France’s Prime Minister has fended off senior trade union officials over his controversial youth labour law, but the crisis has deepened as student leaders refuse their turn to talk.
So far there is little indication that Dominique de Villepin is about to budge,although after the meeting with union leaders he tried to put an up-beat spin on the gathering.
He said the exchange of views had been important between him and the union organisers as it had been the first step towards finding constructive solutions.
But Villepin knows that continuing nationwide demonstrations by the country’s youth is denting the popularity of his conservative government and hitting his own potential presidential credentials.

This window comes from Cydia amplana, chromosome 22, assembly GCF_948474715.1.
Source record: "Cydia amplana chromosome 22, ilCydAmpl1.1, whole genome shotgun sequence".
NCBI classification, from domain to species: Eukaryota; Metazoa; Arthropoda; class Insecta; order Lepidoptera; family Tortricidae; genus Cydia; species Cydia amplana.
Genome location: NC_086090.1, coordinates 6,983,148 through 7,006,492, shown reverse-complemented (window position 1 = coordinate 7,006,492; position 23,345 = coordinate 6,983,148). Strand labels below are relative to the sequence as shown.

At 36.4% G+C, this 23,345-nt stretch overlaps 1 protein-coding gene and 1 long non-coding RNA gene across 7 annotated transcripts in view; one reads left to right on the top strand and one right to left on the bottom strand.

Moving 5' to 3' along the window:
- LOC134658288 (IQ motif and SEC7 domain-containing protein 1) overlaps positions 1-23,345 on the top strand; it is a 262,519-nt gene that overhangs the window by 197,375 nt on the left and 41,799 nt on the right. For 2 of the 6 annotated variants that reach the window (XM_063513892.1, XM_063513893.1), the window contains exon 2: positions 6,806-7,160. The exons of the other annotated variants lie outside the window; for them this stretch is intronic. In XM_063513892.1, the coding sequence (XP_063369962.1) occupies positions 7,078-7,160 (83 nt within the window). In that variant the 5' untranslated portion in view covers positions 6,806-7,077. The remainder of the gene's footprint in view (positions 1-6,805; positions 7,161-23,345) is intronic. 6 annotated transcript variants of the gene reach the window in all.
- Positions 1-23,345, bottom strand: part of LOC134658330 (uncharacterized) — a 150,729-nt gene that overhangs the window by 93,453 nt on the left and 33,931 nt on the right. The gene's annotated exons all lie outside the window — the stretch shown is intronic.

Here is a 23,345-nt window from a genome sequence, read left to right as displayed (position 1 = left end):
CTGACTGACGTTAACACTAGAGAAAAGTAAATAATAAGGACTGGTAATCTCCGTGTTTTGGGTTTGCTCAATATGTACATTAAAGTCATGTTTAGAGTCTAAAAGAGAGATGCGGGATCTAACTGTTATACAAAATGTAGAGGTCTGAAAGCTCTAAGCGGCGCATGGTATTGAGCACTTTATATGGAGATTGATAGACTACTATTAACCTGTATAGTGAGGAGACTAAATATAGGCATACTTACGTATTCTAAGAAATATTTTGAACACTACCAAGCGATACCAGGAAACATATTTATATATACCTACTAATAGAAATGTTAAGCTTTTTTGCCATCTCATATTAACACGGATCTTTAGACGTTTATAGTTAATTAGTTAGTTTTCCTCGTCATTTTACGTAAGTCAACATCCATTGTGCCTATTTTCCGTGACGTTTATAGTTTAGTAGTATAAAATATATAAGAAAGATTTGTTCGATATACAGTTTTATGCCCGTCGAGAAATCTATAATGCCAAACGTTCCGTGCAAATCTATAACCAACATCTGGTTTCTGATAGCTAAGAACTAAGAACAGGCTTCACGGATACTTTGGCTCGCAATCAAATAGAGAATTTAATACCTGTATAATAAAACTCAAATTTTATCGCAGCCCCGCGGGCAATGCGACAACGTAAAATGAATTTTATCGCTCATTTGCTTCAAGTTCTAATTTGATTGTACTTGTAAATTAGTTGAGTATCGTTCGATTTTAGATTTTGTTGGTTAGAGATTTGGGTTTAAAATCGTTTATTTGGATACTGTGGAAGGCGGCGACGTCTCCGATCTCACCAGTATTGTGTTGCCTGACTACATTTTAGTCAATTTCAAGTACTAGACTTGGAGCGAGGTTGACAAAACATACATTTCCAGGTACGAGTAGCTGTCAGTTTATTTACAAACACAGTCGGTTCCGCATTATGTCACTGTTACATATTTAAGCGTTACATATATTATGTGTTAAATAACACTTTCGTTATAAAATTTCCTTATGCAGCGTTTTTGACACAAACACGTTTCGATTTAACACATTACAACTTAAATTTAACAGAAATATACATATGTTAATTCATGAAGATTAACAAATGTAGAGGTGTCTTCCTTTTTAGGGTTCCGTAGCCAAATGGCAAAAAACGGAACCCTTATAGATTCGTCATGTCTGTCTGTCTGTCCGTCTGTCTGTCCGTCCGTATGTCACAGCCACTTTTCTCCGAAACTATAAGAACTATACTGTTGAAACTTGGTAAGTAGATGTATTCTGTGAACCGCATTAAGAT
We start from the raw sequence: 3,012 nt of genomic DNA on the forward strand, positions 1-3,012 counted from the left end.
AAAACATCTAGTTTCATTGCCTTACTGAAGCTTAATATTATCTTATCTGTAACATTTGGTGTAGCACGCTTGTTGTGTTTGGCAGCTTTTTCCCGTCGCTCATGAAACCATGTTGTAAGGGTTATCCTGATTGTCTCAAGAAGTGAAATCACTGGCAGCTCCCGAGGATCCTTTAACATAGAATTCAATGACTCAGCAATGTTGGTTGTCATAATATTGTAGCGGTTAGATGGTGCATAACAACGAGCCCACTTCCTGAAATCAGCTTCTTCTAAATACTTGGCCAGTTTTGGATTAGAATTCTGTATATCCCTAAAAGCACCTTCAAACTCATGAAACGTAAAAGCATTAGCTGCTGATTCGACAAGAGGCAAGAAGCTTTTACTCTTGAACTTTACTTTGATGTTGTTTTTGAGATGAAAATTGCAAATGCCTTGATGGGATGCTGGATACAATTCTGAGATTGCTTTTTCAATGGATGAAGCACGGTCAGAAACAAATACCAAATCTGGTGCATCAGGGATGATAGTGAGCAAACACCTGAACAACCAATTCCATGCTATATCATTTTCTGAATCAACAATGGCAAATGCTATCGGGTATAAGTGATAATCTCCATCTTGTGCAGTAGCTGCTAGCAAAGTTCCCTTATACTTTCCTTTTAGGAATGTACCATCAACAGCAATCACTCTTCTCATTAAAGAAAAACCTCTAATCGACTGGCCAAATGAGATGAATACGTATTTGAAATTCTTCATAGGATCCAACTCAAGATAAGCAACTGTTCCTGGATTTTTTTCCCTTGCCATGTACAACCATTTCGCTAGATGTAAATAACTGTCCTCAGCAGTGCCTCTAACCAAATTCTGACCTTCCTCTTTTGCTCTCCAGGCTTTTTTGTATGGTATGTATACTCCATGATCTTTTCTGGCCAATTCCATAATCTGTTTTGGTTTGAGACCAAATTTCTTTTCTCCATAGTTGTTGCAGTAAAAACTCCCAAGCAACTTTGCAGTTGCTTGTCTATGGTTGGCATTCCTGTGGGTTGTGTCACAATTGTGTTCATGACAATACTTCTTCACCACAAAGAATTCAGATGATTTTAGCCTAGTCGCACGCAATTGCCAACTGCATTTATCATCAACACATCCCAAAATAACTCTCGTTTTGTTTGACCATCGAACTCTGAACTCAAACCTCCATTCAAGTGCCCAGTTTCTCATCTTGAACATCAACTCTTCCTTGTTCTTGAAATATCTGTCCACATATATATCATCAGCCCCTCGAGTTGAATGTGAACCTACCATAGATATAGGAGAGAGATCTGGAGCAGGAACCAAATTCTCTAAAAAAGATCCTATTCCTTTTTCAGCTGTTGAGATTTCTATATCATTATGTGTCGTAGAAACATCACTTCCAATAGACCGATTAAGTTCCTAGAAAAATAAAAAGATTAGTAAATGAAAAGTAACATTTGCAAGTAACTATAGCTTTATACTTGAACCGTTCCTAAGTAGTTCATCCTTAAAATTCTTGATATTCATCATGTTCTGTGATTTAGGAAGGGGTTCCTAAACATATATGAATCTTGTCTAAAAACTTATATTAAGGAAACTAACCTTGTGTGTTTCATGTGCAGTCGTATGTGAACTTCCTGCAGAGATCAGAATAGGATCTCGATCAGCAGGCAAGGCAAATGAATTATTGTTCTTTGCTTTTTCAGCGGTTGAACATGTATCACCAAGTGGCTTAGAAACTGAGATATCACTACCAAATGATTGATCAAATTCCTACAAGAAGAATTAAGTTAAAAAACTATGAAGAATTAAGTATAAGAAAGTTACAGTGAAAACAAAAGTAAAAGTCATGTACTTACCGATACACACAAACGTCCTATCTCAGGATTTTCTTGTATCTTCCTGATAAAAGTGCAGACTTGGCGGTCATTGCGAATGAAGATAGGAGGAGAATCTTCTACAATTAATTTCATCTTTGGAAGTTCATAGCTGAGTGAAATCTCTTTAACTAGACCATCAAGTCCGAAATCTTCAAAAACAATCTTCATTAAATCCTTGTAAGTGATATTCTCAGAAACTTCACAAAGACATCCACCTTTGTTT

A national strike set for Tuesday, called for by union leaders, looks likely to go ahead after the premier’s invitiation to meet student representatives was rejected.
Francois Chereque of the CFDT union said that they had all tried to explain to the Prime Minister that everyone is ready to start negotiations but on the condition that he does not impose the new law. But he said the government is refusing to do this.
Two weeks of student anger over the law, which critics say will destroy job security, looks far from abating.
But the government believes the measure will encourage employers to take on more young people and cut the one-in-four youth unemployment rate.